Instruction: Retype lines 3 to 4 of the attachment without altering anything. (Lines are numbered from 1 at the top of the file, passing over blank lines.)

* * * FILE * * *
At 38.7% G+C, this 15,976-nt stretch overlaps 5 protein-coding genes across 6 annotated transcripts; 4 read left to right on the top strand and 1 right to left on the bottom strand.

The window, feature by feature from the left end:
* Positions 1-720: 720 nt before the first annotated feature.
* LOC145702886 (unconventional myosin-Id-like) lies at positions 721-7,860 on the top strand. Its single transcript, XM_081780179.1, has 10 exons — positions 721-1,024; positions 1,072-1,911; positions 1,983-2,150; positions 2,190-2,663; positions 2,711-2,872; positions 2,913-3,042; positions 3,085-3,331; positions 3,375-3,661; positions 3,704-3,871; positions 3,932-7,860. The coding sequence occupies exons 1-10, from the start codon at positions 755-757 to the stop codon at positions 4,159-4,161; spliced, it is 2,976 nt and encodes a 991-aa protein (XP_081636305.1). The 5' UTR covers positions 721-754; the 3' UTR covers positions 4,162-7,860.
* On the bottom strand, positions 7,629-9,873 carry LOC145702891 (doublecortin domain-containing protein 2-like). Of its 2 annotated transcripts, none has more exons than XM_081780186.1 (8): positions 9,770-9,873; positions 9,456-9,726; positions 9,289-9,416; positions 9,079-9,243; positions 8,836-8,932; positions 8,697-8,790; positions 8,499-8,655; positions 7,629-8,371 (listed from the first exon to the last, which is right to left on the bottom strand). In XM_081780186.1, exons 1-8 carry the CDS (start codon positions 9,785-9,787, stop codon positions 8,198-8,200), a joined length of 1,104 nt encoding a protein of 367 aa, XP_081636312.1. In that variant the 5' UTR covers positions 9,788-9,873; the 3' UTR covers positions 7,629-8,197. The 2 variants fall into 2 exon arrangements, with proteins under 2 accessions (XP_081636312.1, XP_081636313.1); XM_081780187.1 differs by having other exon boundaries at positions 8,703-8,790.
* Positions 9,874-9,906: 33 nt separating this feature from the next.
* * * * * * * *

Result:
* Positions 1-720: 720 nt before the first annotated feature.
* LOC145702886 (unconventional myosin-Id-like) lies at positions 721-7,860 on the top strand. Its single transcript, XM_081780179.1, has 10 exons — positions 721-1,024; positions 1,072-1,911; positions 1,983-2,150; positions 2,190-2,663; positions 2,711-2,872; positions 2,913-3,042; positions 3,085-3,331; positions 3,375-3,661; positions 3,704-3,871; positions 3,932-7,860. The coding sequence occupies exons 1-10, from the start codon at positions 755-757 to the stop codon at positions 4,159-4,161; spliced, it is 2,976 nt and encodes a 991-aa protein (XP_081636305.1). The 5' UTR covers positions 721-754; the 3' UTR covers positions 4,162-7,860.